More is riding on Election Day than you might think

By By Andy Thompson

By Andy Thompson

Fewer than two weeks until the big day. Judgment Day-twice the hype of the Super Bowl and World Cup combined. It is the first Tuesday (unless it’s the day after Halloween) in every other November, and has five times the pundits and pollsters than the BCS.

Election Day (yes, voter turnout indicates that I must spell it out).

The event’s real-life drama rivals “American Idol,” Brad, Jennifer, Angelina and Britney. Washington has as much plotting, maneuvering and deception as a “Sopranos” episode. And the day’s implications will determine how we are governed while watching the NFL or going to church during our day of rest.

There are the Republicans and there are the Democrats (always those two-I bet Fox wishes that every World Series pitted the Yankees against the Cubs).

The entire world watches with heightened anxiety-the vote could determine whether bombs are dropped in their city. The United States’ influence is so pervasive that its legislation and foreign relations affect every single country on the planet.

If that type of risk/reward scenario can’t get you going, maybe ease off the cocktail of Ambien and Percocet.

There’s a lot of cash riding on this one.

On the right, you have the Republicans. A philosophy of “self-government.” This means privatization, which means corporations, which run on stockholders and share price, which are driven by earnings growth and market capitalization. In layman’s terms: whoever makes the most money wins-good old-fashioned greed.

And, there are a lot of corporations winning these days thanks to six years of Republican policy. The Dow Jones Industrial Average closed at an all-time high Tuesday. Stocks, such as Halliburton, have been fueled by a fairly major piece of Republican policy-that little skirmish with Saddam.

I know they said the thing in Iraq would be brief, but look how well the economy (code for market) has responded. Cheney is the ex-chief of Halliburton, so he’s gotta throw ’em a bone. And Bush, ever since he bankrupted that oil company in the ’80s, can’t help but feel he owes the industry something. In fact, every member of Bush’s cabinet has ties with multinational corporations. W even considered Enron’s Kenny Lay for Secretary of Energy before the sound of whistle-blowers changed his mind.

Corporate interests do not stop at the White House door, but spread throughout the entire Republican Party. The Republican Congress’ push for privatization in the military (no longer termed defense, since we’re on the attack), utilities, social security and health insurance diverts funds from government to corporations.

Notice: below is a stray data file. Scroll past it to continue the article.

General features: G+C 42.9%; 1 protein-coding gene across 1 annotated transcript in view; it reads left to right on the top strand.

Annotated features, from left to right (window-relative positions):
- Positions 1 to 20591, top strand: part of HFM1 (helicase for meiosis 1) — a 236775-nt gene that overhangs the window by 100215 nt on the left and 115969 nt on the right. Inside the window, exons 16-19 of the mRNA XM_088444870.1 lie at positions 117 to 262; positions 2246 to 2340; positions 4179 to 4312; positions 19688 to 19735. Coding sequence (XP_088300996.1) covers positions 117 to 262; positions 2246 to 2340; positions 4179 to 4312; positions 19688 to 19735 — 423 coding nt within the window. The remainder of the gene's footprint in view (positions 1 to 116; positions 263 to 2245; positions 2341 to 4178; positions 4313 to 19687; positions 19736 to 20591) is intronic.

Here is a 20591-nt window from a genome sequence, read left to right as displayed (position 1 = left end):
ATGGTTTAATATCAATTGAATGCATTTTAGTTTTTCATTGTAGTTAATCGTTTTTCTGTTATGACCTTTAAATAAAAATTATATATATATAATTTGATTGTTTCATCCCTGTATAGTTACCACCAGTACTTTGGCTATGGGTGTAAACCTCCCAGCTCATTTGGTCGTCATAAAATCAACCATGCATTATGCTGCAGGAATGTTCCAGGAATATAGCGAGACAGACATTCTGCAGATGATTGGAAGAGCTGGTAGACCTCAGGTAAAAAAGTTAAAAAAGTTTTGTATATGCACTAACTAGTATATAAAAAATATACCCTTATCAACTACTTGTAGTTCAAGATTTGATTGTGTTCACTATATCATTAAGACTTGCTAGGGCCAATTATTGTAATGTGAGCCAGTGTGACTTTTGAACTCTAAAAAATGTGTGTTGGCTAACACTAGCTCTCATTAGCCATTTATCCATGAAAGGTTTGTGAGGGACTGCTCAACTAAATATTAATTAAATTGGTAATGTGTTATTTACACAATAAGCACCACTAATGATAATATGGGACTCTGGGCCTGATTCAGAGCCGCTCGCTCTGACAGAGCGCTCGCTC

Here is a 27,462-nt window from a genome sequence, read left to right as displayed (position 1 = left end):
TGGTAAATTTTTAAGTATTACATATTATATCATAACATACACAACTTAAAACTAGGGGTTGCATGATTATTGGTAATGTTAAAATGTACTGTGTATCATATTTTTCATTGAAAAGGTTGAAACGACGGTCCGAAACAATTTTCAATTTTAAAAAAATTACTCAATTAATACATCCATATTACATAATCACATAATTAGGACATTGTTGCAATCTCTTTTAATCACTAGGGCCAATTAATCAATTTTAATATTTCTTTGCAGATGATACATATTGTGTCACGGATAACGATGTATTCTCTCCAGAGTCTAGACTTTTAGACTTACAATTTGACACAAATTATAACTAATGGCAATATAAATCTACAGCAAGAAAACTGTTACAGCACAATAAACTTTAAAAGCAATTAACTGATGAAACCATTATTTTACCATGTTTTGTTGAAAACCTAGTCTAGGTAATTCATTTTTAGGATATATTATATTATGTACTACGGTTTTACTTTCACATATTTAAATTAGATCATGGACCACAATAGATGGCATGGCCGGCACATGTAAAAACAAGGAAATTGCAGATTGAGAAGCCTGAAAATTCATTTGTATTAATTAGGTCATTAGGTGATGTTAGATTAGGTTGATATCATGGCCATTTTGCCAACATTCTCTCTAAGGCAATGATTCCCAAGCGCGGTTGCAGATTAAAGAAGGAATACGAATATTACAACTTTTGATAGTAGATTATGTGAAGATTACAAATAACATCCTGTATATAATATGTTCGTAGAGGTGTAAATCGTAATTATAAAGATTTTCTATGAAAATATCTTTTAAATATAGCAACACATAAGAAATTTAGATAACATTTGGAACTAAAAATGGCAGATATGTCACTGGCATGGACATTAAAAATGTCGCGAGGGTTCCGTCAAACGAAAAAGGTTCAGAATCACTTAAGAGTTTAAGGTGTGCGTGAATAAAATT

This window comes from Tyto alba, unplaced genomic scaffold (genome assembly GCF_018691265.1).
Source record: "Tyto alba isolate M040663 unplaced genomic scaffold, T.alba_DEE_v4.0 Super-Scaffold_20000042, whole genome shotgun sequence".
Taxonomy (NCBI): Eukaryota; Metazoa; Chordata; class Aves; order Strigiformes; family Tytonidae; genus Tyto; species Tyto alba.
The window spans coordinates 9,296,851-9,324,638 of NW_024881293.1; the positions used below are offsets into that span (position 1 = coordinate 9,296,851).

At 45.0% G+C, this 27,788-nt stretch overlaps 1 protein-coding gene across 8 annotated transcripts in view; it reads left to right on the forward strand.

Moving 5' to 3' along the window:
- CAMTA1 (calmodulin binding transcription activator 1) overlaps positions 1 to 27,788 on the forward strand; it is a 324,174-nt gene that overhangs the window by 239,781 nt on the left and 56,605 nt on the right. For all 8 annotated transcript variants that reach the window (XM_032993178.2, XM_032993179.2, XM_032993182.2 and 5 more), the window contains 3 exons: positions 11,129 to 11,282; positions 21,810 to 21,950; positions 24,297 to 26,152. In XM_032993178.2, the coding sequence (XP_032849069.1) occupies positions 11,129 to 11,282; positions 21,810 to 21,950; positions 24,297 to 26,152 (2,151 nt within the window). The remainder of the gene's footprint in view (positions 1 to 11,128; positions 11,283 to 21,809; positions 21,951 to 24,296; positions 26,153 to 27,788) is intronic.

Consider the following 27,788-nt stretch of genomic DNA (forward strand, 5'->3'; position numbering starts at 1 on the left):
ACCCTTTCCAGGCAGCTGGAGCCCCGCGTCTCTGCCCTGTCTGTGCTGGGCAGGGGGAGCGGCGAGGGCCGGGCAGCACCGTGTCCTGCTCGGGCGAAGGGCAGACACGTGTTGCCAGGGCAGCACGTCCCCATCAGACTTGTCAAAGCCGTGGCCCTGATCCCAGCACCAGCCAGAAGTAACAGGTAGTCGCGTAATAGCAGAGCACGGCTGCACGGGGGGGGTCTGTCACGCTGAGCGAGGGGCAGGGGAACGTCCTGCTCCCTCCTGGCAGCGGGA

This sphere of influence corporations have within government is wonderful news if you’re part of the investor class. Instead of lawmakers serving the public, they serve the publicly traded. They answer to shareholders, not to the people. Shareholders’ say in a company is disproportionate to America’s heritage of one person, one vote. My 20 shares of Halliburton is a grain of sand to the beach of stock options Cheney has waiting for him.

At the company’s boardroom in Houston-as well as in every other publicly traded company-the amount of money vested determines how loudly one is heard. While this is a good idea for a corporation and capitalism, it is not a good thing for this country and democracy.

Of course, it is na’ve to think that the Democrats on the other side are free from the lucrative reach of big business and that the power of money only afflicts Republicans. Corporate interests will lobby no matter which party controls Congress and the White House. The thing about Democrats is that they offer a bit more balance between business and the people.

This balance is essential to our nation, as compromise is at the heart of its foundation. The country needs industry to put food on the table. It also needs government services, like Medicare, to care for its people.

We cannot sell our government, and its agencies and entities, to corporations that are legally committed to making more money. Besides, the government could use some of these record profits to shrink the nation’s deficit, and to pay for that thing in Iraq.

Nov. 7 does matter. Every Election Day is important, and the high stakes of today’s politics makes this especially true. So set the VCR, concoct the special punch, put up the streamers and balloons and get ready for the biggest day since Ohio botched the presidential election two years ago.